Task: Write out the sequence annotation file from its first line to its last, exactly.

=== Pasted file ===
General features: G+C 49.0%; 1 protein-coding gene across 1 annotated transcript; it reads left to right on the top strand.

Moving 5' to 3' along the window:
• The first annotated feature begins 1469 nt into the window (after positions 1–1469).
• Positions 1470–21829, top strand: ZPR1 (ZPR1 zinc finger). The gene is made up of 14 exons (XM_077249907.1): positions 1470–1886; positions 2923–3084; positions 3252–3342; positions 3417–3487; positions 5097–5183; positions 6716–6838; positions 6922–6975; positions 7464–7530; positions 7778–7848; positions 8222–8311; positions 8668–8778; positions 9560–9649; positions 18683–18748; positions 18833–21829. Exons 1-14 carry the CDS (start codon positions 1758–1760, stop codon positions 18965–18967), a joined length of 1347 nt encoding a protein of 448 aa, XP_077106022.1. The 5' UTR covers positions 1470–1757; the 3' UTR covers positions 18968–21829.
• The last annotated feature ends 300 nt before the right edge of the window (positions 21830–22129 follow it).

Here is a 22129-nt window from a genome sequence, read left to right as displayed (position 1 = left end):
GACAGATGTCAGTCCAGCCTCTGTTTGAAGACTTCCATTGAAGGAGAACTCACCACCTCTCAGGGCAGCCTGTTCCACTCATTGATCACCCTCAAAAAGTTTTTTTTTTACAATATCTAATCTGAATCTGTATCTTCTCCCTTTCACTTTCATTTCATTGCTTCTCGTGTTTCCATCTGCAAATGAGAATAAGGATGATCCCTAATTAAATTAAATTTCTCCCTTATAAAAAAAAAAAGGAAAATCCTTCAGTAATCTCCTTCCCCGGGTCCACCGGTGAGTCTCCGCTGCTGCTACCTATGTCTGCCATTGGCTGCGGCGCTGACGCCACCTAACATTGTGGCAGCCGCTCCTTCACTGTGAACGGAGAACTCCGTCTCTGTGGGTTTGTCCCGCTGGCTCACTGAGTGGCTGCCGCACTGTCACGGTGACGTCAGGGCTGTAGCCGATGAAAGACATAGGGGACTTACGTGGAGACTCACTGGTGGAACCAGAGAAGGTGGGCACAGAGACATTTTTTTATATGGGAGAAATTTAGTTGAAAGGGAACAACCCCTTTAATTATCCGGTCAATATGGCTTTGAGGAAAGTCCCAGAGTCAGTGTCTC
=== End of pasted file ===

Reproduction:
General features: G+C 49.0%; 1 protein-coding gene across 1 annotated transcript; it reads left to right on the top strand.

Moving 5' to 3' along the window:
• The first annotated feature begins 1469 nt into the window (after positions 1–1469).
• Positions 1470–21829, top strand: ZPR1 (ZPR1 zinc finger). The gene is made up of 14 exons (XM_077249907.1): positions 1470–1886; positions 2923–3084; positions 3252–3342; positions 3417–3487; positions 5097–5183; positions 6716–6838; positions 6922–6975; positions 7464–7530; positions 7778–7848; positions 8222–8311; positions 8668–8778; positions 9560–9649; positions 18683–18748; positions 18833–21829. Exons 1-14 carry the CDS (start codon positions 1758–1760, stop codon positions 18965–18967), a joined length of 1347 nt encoding a protein of 448 aa, XP_077106022.1. The 5' UTR covers positions 1470–1757; the 3' UTR covers positions 18968–21829.
• The last annotated feature ends 300 nt before the right edge of the window (positions 21830–22129 follow it).

Here is a 22129-nt window from a genome sequence, read left to right as displayed (position 1 = left end):
GACAGATGTCAGTCCAGCCTCTGTTTGAAGACTTCCATTGAAGGAGAACTCACCACCTCTCAGGGCAGCCTGTTCCACTCATTGATCACCCTCAAAAAGTTTTTTTTTTACAATATCTAATCTGAATCTGTATCTTCTCCCTTTCACTTTCATTTCATTGCTTCTCGTGTTTCCATCTGCAAATGAGAATAAGGATGATCCCTAATTAAATTAAATTTCTCCCTTATAAAAAAAAAAAGGAAAATCCTTCAGTAATCTCCTTCCCCGGGTCCACCGGTGAGTCTCCGCTGCTGCTACCTATGTCTGCCATTGGCTGCGGCGCTGACGCCACCTAACATTGTGGCAGCCGCTCCTTCACTGTGAACGGAGAACTCCGTCTCTGTGGGTTTGTCCCGCTGGCTCACTGAGTGGCTGCCGCACTGTCACGGTGACGTCAGGGCTGTAGCCGATGAAAGACATAGGGGACTTACGTGGAGACTCACTGGTGGAACCAGAGAAGGTGGGCACAGAGACATTTTTTTATATGGGAGAAATTTAGTTGAAAGGGAACAACCCCTTTAATTATCCGGTCAATATGGCTTTGAGGAAAGTCCCAGAGTCAGTGTCTC